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Frequently Asked Questions
 
Mental Health Court > Frequently Asked Questions


 

Frequently Asked Questions

What is Mental Health Court?

      Approximately 5 percent of the US population has a serious mental illness. The US Department of Justice reports, however, that about 16 percent of the population in prison or jail has a mental illness. Nearly half the inmates in prison with a mental illness were incarcerated for committing a nonviolent crime.

      The Arizona Superior Court Mental Health Court was founded in July 2004 to better meet the needs of persons with a serious mental illness who are also charged with felonies. Mental Health Court maintains a caseload of up to 100 defendants being served by the collaborative efforts of criminal justice, behavioral health and law enforcement professionals.

What are the goals of Mental Health Court?

  • To improve communication & collaboration between the court, community supervision agencies, law enforcement and behavioral health providers in partnership with program participants

  • To increase the efficiency of criminal case processing

  • To improve the likelihood of success of treatment interventions, agency placement & community supervision for program participants

  • To increase compliance with conditions of release and probation for program participants

  • To reinforce positive, pro-social choices for program participants

How does Mental Health Court Work?

      Mental Health Court is a non-diversionary specialty court. It takes place once a defendant is placed on probation. Defendants with probation eligible charges apply and (if accepted) are transferred to & then sentenced by the presiding Mental Health Court Judge. A set of particular conditions are assigned to the defendant along with a team of support professionals who assist and monitor their progress.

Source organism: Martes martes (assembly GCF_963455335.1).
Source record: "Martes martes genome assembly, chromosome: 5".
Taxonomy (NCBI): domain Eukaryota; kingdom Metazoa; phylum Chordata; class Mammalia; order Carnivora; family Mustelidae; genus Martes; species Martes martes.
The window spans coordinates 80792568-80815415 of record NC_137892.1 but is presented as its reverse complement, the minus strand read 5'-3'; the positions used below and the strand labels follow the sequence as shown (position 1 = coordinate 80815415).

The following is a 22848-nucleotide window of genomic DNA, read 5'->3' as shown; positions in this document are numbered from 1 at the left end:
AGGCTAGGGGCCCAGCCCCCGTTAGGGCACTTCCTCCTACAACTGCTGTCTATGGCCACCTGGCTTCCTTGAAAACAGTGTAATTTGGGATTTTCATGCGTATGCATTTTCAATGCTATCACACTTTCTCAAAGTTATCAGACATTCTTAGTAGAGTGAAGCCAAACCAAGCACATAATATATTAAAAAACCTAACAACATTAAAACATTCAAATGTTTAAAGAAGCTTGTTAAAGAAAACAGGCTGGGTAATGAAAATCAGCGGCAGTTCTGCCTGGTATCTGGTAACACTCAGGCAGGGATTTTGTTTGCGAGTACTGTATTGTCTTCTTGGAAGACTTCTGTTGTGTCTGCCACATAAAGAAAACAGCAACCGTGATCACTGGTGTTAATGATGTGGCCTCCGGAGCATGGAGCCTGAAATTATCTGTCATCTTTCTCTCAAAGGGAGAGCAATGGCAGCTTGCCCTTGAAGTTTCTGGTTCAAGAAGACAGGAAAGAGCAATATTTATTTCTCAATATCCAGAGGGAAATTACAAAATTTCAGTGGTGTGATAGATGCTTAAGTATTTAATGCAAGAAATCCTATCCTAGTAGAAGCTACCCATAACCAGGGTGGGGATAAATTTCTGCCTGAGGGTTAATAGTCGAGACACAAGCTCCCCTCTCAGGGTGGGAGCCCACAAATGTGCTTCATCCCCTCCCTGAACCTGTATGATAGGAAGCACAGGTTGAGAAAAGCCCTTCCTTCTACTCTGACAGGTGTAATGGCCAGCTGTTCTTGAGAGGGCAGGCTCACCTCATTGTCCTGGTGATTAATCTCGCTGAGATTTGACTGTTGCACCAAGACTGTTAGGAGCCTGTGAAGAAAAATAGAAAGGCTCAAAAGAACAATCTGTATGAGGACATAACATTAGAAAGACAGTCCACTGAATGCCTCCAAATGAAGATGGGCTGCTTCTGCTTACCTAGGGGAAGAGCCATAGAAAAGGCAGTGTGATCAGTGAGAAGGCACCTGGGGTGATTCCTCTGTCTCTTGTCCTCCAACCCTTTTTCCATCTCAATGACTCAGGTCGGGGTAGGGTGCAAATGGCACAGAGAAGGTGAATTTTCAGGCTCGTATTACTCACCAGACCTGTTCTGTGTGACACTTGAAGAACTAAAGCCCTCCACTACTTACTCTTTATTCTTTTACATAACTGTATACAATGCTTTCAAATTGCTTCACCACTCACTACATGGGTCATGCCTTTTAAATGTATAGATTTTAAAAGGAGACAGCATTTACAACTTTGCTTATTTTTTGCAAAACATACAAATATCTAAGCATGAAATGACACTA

Compliance hearings are held to monitor the defendant’s progress. Positive progress is rewarded with recognition and extended time between hearings to appear. Lack of positive progress is responded to with increased support, increased restrictions and shorter times between court appearances.

      After specific objectives are achieved by the defendant and substantial compliance has been observed by the court, participants become eligible for graduation.

Who is eligible for Mental Health Court?

Defendants who meet all these criteria:

  • Defendants who have been determined to be SMI (Seriously Mentally Ill) by the Regional  Behavioral Health Authority

  • Defendants who are receiving services with COPE, CODAC, Hope, Inc. or La Frontera or are willing to enroll in these agency services

  • Defendants who have not been charged with murder, sexual assault, child molestation and some domestic violence crimes

  • Defendants whose chemical dependency issues do not significantly eclipse their mental health diagnosis

For additional information, please contact the Criminal Justice Mental Health Clinical Coordinator: clinicalcoordinator@sc.pima.gov

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